Butler’s Eugene S. Pulliam School of Journalism has significantly updated its curriculum this year to reflect today’s 24-hour, interactive news industry.
“You have to be a master of the print, online and broadcast mediums,” says senior electronic journalism major Kyle Inskeep, who says he benefitted from the Converged Journalism course he took last spring. “It taught me that news is no longer broadcast OR print; it’s all multimedia reporting.”
Inskeep makes daily use of course lessons in his work this fall as a media relations intern in Washington, D.C., for U.S. Rep. Cedric Richmond of Louisiana.
“I make sure that the stories I pitch to print reporters have some sort of video component to them that can be posted with the story online,” he said. “When pitching to television reporters, I provide them with multiple angles that allow them to create a longer-form piece for their station’s website.”
Gaining multimedia skills should make all her students better storytellers, said Loni McKown, professional practice faculty member in Butler’s College of Communication. In the past three years, McKown has helped bring together previously separate print and broadcast curricula under Butler’s journalism major.
Students now learn to operate cameras and microphones, write scripts and use video-editing software. They use an online content manager to post text, video, graphics and hyperlinks, among other interactive materials. And, of course, they write articles. Use of social media is the newest addition to the curriculum.
For the Converged Journalism course, the journalism school entrusts more than $1,000 in broadcast recording equipment to each student. Students report on a local or national topic of significance using print, broadcast and online techniques. They work in teams to enhance cooperation and communication skills that are vital in today’s 24/7 news cycle.
“They see that a story can have a different impact in how it’s told,” McKown said. “Print offers depth and context. Video offers impact and emotion. Online offers interactivity.”
In JR212 Multimedia Journalism, which McKown also teaches, students who have cars cover news beats in Carmel, a northern suburb of Indianapolis. Those without wheels report news from neighborhoods within walking distance of campus, including Butler-Tarkington and Broad Ripple.
“They talk with elected and appointed officials, business owners, local residents,” McKown said.
In the more advanced JR312 course, McKown’s students operate as public affairs and “watchdog” reporters, covering city-county government and state government beats in Indianapolis.
Kenton Smith in Butler’s Center for Academic Technology worked with McKown to create a WordPress web pages for each class, where stories can be viewed after they’re edited for content and style.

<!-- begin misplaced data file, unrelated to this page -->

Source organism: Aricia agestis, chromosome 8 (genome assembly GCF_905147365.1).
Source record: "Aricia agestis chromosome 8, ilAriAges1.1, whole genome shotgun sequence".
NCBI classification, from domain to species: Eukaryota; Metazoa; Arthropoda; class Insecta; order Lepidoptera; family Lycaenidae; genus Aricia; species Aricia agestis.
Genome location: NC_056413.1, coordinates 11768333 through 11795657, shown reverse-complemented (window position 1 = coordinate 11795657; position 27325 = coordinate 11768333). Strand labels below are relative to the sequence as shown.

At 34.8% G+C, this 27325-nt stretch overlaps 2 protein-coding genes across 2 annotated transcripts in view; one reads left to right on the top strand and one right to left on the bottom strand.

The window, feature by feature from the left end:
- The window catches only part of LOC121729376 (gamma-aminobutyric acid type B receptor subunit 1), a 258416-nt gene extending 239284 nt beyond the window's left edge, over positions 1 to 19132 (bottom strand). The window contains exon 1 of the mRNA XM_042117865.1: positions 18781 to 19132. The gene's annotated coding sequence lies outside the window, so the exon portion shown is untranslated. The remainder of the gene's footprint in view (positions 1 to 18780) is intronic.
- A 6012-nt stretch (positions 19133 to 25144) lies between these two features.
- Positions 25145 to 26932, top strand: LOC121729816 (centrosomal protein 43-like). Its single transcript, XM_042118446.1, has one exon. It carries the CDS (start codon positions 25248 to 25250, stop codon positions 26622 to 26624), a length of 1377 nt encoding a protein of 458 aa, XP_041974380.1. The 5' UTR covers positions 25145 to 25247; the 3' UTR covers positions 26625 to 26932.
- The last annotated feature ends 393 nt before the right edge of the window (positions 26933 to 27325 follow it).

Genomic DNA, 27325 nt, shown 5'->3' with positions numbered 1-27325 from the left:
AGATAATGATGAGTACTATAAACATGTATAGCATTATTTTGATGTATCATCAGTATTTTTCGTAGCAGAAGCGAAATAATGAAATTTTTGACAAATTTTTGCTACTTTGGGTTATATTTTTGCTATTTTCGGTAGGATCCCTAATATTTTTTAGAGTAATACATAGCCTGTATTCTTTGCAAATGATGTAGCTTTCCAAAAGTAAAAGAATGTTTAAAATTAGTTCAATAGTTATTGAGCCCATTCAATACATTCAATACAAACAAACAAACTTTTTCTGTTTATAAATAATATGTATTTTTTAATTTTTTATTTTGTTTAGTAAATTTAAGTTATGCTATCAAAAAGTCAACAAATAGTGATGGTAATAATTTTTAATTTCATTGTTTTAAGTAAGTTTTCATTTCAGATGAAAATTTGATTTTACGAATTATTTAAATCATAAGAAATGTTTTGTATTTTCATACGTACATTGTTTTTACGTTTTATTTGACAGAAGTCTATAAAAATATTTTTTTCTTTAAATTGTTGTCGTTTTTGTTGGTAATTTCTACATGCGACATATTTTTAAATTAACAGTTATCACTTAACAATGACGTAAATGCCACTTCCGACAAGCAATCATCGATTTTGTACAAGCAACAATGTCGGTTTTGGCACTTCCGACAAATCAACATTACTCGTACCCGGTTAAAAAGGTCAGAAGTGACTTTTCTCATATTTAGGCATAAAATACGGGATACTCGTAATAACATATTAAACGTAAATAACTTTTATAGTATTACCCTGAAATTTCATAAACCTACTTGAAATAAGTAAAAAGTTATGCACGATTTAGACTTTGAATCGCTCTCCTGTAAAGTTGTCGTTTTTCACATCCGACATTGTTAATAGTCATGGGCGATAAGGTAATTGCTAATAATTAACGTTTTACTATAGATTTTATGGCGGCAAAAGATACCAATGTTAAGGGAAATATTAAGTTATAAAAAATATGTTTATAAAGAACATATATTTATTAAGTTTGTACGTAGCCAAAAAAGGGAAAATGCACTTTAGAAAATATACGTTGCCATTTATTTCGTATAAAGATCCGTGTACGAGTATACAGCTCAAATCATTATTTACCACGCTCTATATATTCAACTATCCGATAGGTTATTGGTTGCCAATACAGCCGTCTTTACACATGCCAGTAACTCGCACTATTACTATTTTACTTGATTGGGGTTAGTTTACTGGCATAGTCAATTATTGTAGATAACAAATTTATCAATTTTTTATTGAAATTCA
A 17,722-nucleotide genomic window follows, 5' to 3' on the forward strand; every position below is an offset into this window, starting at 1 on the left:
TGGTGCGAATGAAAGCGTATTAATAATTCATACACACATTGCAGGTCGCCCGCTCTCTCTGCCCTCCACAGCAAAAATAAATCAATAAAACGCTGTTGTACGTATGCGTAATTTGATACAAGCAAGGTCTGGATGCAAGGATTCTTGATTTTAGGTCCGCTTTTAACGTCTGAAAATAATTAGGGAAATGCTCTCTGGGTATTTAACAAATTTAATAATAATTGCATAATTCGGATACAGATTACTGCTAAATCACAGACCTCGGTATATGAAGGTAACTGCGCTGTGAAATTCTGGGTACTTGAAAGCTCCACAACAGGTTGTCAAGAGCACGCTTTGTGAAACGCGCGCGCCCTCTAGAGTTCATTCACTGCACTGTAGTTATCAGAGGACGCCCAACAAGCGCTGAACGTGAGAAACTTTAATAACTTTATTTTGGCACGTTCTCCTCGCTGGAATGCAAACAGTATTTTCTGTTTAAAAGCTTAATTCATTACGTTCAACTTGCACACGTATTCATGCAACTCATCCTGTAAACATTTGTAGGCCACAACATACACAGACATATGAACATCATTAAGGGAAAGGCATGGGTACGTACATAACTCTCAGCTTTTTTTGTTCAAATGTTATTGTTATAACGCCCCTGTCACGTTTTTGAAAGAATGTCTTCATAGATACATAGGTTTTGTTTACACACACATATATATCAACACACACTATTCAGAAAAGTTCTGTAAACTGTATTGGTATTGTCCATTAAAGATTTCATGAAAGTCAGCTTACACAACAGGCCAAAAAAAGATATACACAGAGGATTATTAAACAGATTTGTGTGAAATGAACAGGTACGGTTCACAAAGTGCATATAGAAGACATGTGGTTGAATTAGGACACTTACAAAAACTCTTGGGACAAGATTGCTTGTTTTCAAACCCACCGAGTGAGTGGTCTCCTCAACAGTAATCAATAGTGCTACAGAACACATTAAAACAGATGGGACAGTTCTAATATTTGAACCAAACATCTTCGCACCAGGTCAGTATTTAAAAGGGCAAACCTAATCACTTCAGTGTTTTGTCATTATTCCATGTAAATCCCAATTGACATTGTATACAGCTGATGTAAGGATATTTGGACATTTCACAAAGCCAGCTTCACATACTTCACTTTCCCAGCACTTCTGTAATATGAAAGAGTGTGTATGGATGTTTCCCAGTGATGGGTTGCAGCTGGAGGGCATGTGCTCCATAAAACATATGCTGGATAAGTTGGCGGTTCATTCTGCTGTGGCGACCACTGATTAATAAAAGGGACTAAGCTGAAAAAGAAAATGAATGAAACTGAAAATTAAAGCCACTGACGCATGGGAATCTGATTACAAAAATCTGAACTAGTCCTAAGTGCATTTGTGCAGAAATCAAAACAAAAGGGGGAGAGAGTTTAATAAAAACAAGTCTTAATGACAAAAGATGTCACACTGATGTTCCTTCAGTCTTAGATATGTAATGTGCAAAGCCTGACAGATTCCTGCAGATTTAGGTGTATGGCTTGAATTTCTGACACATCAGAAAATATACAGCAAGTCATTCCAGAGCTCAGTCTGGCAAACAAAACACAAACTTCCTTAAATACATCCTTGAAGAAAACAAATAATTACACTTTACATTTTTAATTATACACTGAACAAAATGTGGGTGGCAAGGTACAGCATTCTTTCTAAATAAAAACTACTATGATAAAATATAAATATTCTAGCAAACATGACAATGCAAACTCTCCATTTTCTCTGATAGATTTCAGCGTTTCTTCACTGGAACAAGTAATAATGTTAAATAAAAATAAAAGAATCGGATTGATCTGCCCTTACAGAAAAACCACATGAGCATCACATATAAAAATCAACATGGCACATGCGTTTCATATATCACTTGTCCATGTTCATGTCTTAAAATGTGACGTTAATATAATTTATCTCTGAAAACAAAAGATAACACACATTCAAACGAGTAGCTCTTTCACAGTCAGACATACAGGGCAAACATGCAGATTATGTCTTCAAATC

Senior journalism major Anne Carpenter said her converged journalism course experiences pushed her to be inquisitive and to not give up if subjects initially decline to be interviewed.
Carpenter writes three blogs per week in her current internship with the Indiana Assistive Technology Act Project at Easter Seals Crossroads. She also shoots and edits short tech tip videos and posts podcasts.
“It helped to have background knowledge [in technology], so I was a little ahead of the learning curve,” she said.
McKown’s Converged Journalism course will morph next semester into JR412, a new capstone course on in-depth, or “long-form,” journalism. Students will spend a semester developing one big story in the media format of their choice, depending on the professional area they wish to enter.
“Students recognize where their strengths are,” McKown said. Capstone projects will involve in-depth research and extended access to subjects. The resulting projects can be investigative, analytical or even a feature.
In addition to standard news gathering and storytelling skills, journalism students gain proficiency in time management, organization, critical thinking, analytical reasoning and creative problem solving, as well as how to take on large projects, she said.
“The students are ambitious. They want to do way more than class requires or even teaches.”
McKown, who holds a master’s degree from Medill School of Journalism, worked previously as a reporter and editor for newspapers in Indianapolis, and as an investigative producer for a local TV station. She came to Butler as an adjunct in 2009 to teach the first converged journalism course.
“I knew how to speak all the languages: print, broadcast and online,” she said.
She said she was happy to fill a need in order to help prepare Butler’s journalism students for the newsrooms of tomorrow.
“Technology changed so fast that news media nationwide were caught by surprise. Veteran journalists who don’t embrace new technology and new ways of storytelling do not survive.
“That means new opportunities are opening. And, Butler journalism graduates will be prepared for the challenges of a still-evolving news industry.”